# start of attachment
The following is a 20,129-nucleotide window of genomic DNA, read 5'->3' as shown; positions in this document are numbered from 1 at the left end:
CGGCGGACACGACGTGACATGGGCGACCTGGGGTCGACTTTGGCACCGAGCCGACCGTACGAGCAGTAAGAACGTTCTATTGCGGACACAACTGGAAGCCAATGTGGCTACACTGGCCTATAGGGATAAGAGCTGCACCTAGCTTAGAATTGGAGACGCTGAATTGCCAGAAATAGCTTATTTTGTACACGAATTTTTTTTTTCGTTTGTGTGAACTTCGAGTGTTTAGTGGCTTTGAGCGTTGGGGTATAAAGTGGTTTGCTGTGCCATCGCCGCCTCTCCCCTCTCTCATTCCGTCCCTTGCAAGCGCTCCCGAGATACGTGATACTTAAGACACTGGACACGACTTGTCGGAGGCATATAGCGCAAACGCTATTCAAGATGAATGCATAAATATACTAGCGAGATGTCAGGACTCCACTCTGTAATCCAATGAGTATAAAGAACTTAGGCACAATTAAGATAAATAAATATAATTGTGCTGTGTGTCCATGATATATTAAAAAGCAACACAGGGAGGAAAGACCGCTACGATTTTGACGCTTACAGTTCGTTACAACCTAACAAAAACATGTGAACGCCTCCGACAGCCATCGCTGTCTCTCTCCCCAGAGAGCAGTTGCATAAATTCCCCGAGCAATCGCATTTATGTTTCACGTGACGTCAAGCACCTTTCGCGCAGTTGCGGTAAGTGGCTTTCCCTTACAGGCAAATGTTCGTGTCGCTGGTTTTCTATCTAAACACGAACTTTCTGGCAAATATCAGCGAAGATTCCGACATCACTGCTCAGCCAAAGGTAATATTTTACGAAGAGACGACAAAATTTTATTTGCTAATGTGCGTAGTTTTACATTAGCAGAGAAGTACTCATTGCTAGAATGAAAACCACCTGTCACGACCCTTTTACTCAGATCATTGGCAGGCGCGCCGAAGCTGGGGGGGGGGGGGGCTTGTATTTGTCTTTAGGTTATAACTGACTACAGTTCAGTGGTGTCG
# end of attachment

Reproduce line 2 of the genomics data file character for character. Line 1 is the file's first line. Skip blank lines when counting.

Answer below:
CGGCGGACACGACGTGACATGGGCGACCTGGGGTCGACTTTGGCACCGAGCCGACCGTACGAGCAGTAAGAACGTTCTATTGCGGACACAACTGGAAGCCAATGTGGCTACACTGGCCTATAGGGATAAGAGCTGCACCTAGCTTAGAATTGGAGACGCTGAATTGCCAGAAATAGCTTATTTTGTACACGAATTTTTTTTTTCGTTTGTGTGAACTTCGAGTGTTTAGTGGCTTTGAGCGTTGGGGTATAAAGTGGTTTGCTGTGCCATCGCCGCCTCTCCCCTCTCTCATTCCGTCCCTTGCAAGCGCTCCCGAGATACGTGATACTTAAGACACTGGACACGACTTGTCGGAGGCATATAGCGCAAACGCTATTCAAGATGAATGCATAAATATACTAGCGAGATGTCAGGACTCCACTCTGTAATCCAATGAGTATAAAGAACTTAGGCACAATTAAGATAAATAAATATAATTGTGCTGTGTGTCCATGATATATTAAAAAGCAACACAGGGAGGAAAGACCGCTACGATTTTGACGCTTACAGTTCGTTACAACCTAACAAAAACATGTGAACGCCTCCGACAGCCATCGCTGTCTCTCTCCCCAGAGAGCAGTTGCATAAATTCCCCGAGCAATCGCATTTATGTTTCACGTGACGTCAAGCACCTTTCGCGCAGTTGCGGTAAGTGGCTTTCCCTTACAGGCAAATGTTCGTGTCGCTGGTTTTCTATCTAAACACGAACTTTCTGGCAAATATCAGCGAAGATTCCGACATCACTGCTCAGCCAAAGGTAATATTTTACGAAGAGACGACAAAATTTTATTTGCTAATGTGCGTAGTTTTACATTAGCAGAGAAGTACTCATTGCTAGAATGAAAACCACCTGTCACGACCCTTTTACTCAGATCATTGGCAGGCGCGCCGAAGCTGGGGGGGGGGGGGGCTTGTATTTGTCTTTAGGTTATAACTGACTACAGTTCAGTGGTGTCG